We build trust through reputation.

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Running a successful business is no easy task, especially in a society where the competition is increasingly fierce. However, the competitive nature of the corporate world is slowly becoming one of the lesser issues facing companies.

As our society has advanced, we have placed newfound importance on how corporate and private entities present themselves to the public. This public image has enabled us to tell whether consumers can trust a company with our business without going through much trial and error with their services. However, company reputations have had a secondary effect on how these businesses carry themselves and evaluate their public image.

It can be difficult to determine how the general public perceives you unless you know what to look for in your public persona. This has caused companies to incorporate tools that allow them to determine what their reputation is among their target consumers. One concept that has arisen in the wake of the reputational war is the reputation audit.

While reputation audits might be more common in controlling public perception of a company, you might be wondering what they are and how they can benefit you. These audits are one of the most important tools you will ever use to control your public image and ensure you do not fall into irrelevance.

What is a Reputation Audit?

A reputation audit is, essentially, the equivalent of an audit by the Internal Revenue Service, but for your public image instead of your financial earnings. Instead of assessing your company’s financial transactions over a fiscal period, you assess the trend of your brand’s image.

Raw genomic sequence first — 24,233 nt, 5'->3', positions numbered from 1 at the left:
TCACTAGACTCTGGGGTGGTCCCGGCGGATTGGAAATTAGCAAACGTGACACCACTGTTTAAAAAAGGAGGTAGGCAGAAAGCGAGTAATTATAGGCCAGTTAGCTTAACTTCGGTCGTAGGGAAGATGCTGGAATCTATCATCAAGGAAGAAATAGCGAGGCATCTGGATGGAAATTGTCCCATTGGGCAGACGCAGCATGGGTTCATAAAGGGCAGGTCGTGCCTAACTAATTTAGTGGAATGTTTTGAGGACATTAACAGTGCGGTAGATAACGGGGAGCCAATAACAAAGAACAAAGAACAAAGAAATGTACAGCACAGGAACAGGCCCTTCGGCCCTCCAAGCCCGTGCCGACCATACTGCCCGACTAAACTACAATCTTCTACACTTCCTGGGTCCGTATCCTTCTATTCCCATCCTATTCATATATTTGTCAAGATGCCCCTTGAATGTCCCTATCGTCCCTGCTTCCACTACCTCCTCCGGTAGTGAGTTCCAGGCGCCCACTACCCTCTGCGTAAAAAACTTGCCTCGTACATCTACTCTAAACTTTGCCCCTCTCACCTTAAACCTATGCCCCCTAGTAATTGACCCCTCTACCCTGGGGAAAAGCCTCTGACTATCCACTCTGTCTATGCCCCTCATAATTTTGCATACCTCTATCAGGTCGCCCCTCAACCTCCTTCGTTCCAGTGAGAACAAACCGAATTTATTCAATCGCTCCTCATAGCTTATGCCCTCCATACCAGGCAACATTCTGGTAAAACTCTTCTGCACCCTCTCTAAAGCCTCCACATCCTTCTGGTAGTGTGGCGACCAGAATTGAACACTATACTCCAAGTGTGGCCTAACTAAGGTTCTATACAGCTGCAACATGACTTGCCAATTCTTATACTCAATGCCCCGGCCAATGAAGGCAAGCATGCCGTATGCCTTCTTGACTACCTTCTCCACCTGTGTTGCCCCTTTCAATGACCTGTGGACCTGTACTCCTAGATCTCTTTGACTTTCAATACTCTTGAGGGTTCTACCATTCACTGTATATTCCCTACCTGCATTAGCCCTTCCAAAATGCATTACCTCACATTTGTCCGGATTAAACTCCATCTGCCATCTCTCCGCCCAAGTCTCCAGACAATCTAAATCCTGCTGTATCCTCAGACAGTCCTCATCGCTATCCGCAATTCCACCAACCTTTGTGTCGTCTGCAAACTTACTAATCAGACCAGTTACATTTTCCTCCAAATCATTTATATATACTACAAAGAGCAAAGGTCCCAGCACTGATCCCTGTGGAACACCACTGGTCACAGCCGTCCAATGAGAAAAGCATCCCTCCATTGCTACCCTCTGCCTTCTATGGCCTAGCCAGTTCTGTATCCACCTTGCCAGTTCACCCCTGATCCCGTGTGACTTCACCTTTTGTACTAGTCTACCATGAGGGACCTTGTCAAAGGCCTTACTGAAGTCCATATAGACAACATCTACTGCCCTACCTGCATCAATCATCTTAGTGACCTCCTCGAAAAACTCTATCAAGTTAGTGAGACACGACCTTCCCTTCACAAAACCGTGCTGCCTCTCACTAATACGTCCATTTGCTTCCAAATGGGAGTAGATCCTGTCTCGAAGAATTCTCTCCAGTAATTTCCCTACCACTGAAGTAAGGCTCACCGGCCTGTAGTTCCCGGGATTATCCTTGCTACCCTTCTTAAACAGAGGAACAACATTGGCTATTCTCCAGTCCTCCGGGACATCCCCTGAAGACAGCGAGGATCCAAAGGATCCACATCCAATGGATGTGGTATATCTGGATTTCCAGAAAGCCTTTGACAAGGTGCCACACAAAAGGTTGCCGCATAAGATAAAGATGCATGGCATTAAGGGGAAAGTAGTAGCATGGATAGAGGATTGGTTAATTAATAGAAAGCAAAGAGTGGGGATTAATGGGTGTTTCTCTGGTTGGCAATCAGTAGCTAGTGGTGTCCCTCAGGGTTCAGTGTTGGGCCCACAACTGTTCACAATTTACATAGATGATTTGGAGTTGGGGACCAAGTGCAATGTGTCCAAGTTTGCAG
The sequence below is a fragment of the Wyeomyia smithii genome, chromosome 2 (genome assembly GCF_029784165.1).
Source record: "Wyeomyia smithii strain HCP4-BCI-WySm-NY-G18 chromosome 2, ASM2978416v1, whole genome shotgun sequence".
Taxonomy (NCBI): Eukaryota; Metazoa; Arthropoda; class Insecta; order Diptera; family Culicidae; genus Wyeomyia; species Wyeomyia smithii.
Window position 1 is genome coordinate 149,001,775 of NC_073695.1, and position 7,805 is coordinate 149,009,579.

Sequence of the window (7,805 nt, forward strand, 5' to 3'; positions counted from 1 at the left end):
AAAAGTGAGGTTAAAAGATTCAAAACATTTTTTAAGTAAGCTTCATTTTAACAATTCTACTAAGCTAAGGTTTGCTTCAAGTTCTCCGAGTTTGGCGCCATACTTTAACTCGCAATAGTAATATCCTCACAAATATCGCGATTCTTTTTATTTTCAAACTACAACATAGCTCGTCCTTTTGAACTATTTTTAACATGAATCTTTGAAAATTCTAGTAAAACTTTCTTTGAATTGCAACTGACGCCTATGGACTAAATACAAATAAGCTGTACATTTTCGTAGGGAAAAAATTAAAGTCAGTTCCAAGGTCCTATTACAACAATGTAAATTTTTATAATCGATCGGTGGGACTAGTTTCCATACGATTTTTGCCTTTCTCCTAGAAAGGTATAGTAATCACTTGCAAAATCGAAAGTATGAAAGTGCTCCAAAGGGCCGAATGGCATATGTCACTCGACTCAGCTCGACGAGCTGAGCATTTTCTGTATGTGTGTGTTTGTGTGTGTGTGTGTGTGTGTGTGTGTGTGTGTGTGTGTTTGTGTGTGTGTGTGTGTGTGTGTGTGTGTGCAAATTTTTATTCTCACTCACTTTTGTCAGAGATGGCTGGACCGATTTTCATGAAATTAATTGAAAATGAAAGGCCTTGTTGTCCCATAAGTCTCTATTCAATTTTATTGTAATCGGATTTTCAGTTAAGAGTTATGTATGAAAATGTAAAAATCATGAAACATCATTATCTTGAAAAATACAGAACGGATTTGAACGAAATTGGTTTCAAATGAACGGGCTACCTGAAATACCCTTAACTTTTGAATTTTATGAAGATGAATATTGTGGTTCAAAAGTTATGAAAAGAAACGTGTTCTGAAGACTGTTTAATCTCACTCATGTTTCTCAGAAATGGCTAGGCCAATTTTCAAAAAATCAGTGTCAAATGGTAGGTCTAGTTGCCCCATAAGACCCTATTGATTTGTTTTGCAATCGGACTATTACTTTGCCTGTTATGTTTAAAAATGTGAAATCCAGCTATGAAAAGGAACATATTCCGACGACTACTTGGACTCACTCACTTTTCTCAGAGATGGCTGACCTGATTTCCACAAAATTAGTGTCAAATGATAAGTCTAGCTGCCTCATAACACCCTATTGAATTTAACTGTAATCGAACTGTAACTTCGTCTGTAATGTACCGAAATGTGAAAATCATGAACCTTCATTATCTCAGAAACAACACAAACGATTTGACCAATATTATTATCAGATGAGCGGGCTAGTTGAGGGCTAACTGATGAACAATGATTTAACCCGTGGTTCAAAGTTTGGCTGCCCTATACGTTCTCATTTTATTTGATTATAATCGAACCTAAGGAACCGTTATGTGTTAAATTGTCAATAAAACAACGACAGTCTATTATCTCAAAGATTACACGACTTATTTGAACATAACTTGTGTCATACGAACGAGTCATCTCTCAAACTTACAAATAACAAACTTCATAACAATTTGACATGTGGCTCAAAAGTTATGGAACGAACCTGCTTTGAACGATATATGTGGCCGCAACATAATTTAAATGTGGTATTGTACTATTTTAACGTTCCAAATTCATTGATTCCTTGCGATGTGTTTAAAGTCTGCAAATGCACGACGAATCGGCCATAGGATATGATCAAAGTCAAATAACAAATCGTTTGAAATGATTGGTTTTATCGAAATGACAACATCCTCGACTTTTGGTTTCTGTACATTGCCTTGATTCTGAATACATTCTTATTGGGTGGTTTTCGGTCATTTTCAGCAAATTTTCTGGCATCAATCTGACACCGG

These audits are designed to help you assess whether your company needs an overhaul concerning public relations or not by showing you how your company is featured in consumer communications. Considering the rate at which information spreads through consumer communications, these audits require significant information to succeed.

The audits themselves involve a large amount of data collection across multiple sources and weigh the general outlook of your consumers about your company.

Performing a Reputation Audit

Generally, an audit will analyze:

  • The frequency, tone, and peaks of your company’s total mentions on certain platforms. It will also analyze whether the mentions are predominantly positive or negative.
  • The sources that mention your brand to determine which carry more weight with your consumers.
  • What criteria are being focused on by the consumers that could impact your reputation, such as the quality, cost, or execution of your product or service.
  • Isolating any negative personas such as social media personalities actively working against your company’s image.
  • The demographics of the consumer group that is talking about your brand. For example, whether most critics are male or female or the age range of the consumers.

The audits are meant to help you understand who is talking about your brand, why they are talking about it, and whether they are saying positive or negative things about it. Unlike the audits conducted by the IRS, reputation audits are not enforced by federal law and are the company’s responsibility to conduct at their own discretion. This makes reputation audits optional and left to you to decide the value of such an evaluation.

Contributing resources to a self-audit of your public image might seem like a waste of time and resources, especially if you are not fully aware of how such an audit can benefit your business. While this sentiment is understandable, you will want to reconsider your reluctance to perform a reputation audit.

How Do Reputation Audits Help?

Reputation audits might seem like a frivolous use of resources, but the truth is that it is one of the most important parts of running a company. A business is only as successful as its reputation, and a business with a poor reputation is doomed to fail.

Reputation audits are not only about gathering information but also about how your company can respond to that information to improve the general perception of your company. Knowledge is half of any battle, and knowing where your company’s problems lie allows you to begin undoing the damage those problems are causing.

Company Reputation Audit